Having Sex in College: Not Everyone Is Doing It, and 6 Other Things You Need to Know
You've spent all summer getting ready for college. You frantically read the classics, from Anna Karenina to The Great Gatsby (how were you never assigned them before?!), so as to prepare for late-night intellectual discussions. You Facebook-stalked your suite mates, and they all seem fun and relatively normal, praise Jesus. You bought your books, pens, notebooks, and hideous under-bed storage containers. You're ready for anything, right? Wrong.
Yet there is no way to prepare for the wild, awkward, and hilarious experience that is having sex in college. Whether you arrive on campus a virgin or a seasoned pro, college is full of sexual firsts, and of course, countless sexual lasts. (Sex on a ping pong table? Never again.) Here are seven things you need to know about sex in college.
1. It's not great
The troubling national issue of shitty college sex is very important to me; As a senior, I wrote a column encouraging ladies to "just say no" to bad sex. Freshman year, and even throughout college, many students will fall into recurring, entirely unsatisfying hook-up relationships, whether because they're drunk and lonely, looking for validation, or really into the guy's memory foam mattress. Casual sex is fine; it can even be glorious! But more often than not, at least in college, the drunk dudes you hook-up with on random nights are not going to be that into your pleasure or your orgasm.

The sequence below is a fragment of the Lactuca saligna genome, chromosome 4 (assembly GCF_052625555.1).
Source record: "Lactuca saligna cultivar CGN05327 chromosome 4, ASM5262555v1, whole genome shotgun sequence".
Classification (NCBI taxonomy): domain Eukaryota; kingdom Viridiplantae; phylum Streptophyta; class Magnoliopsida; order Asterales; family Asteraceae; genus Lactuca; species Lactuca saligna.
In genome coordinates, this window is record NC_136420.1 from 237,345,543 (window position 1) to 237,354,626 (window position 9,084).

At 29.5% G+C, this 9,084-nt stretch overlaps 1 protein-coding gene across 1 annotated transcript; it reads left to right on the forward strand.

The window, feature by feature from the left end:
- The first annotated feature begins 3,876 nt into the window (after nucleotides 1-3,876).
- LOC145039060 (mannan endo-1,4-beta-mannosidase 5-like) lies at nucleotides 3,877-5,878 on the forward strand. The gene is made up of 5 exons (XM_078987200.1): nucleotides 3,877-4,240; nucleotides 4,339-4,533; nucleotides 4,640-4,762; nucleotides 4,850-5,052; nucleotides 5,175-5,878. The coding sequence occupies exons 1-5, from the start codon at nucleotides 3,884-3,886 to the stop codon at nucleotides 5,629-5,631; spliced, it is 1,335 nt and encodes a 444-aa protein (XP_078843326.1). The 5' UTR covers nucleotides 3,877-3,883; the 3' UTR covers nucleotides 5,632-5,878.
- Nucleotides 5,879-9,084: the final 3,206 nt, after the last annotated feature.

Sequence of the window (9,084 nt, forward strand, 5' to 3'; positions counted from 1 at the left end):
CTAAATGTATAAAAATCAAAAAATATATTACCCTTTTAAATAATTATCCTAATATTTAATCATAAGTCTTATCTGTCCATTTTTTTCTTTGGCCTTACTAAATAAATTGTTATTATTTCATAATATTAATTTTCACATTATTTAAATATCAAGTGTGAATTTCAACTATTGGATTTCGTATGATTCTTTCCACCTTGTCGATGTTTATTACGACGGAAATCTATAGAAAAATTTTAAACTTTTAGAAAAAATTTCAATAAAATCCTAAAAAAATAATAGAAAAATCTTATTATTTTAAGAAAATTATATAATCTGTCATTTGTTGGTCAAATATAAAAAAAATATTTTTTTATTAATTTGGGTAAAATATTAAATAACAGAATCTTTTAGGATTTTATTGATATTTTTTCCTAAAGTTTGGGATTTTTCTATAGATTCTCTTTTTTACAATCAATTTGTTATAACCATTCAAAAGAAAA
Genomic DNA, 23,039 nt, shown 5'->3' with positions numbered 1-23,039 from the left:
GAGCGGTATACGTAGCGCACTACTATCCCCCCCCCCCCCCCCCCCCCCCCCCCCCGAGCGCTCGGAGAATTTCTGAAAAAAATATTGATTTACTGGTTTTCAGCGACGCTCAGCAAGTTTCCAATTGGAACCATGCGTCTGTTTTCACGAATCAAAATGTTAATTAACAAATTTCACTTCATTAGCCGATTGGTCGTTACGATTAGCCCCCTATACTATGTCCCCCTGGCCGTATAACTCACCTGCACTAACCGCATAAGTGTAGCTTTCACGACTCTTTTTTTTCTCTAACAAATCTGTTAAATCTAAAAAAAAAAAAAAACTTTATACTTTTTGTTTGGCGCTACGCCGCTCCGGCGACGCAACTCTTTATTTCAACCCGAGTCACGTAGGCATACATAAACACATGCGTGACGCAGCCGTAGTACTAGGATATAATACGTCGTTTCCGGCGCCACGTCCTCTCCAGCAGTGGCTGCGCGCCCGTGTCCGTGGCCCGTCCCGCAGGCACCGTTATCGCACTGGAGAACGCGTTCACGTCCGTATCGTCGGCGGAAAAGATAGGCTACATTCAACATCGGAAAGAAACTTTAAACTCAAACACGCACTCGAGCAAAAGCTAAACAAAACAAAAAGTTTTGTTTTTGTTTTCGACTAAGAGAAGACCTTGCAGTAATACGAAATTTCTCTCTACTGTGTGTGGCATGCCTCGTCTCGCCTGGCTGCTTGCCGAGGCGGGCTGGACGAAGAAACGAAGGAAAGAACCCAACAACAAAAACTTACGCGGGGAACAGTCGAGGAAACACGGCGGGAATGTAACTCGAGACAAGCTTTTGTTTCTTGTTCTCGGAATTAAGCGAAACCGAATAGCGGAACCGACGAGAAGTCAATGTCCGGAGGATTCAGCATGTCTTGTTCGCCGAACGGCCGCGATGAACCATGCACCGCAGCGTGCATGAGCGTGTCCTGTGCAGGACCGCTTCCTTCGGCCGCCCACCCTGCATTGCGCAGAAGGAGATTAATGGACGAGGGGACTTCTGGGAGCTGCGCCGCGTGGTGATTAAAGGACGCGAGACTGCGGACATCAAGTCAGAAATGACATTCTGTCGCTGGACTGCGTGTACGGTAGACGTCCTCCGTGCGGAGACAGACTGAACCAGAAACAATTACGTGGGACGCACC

Invest in a vibrator, as soon as possible.
2. Because drunk sex is bad sex
There's nothing wrong with a tipsy hook-up. Yet, it is a widely known truth that sober sex is far more conducive to a mutually pleasurable experience; he can keep it up ("whiskey dick" is real), and you're not so focused on not vomiting and/or fantasizing about a sandwich that you can actually enjoy the sex.
Truth: Drunk snacks are a thousand times better than drunk sex. Always choose the sandwich.
3. Not everyone is doing it, all the time
Not everyone is having sex all the time, despite what you may overhear in the dining hall. A 2012 study (conducted by Lifestyle Condoms) found that of sexually-active college aged students, only a third had sex multiple times a week. And about 18 percent of students interviewed said they only had sex a few times a year, if that.
4. Use protection, always and forever
Here's some bleak news: That same 2012 Lifestyle Condom study found that ONE IN FOUR students rarely (or never) wear a condom. It gets worse. A more recent and significantly more terrifying study found that 51 percent of female students (and 61 percent of male students) said they routinely had unprotected sex.
Condoms are literally thrown at you for all for years of college. If you're too lazy or stubborn to pick up a condom from the sack outside of your RA's door, a bowl in the Office of Student Health, or even to stop by (gasp!) a drug store, then you're putting yourself at serious risk, especially if you're hooking up with guys who will literally say whatever — "Just got tested!" or "I'm a virgin!" or "I can't stay hard with a condom on!" — to get you to have unprotected sex with them.
5. Constant sexiling will ruin your relationship with your roommate
Sexile your roommate sparingly, or else she'll resent you forever. And never, ever have sex while you assume your roommate is fast asleep. You're never as quiet as you think you are, trust me.
6. Practice some discretion
A new UK study found that 29 percent of students have had sex in a public place. A) Get itttttt. B) Maybe don't do this. If you get caught, and you probably will get caught, punishment will be swift and merciless. If you really, really like the rush of boning in a naughty place, find the Eastern European history section of your library and make it quick. Just know that even when you think you're being discreet, like this couple who banged on the roof of Chipotle, you are most likely not.
7. A campus is a very small place...
A hall is even smaller. Hooking up with someone you live with, or very near, can lead to months of awkwardness, averted glances, and silent elevator rides.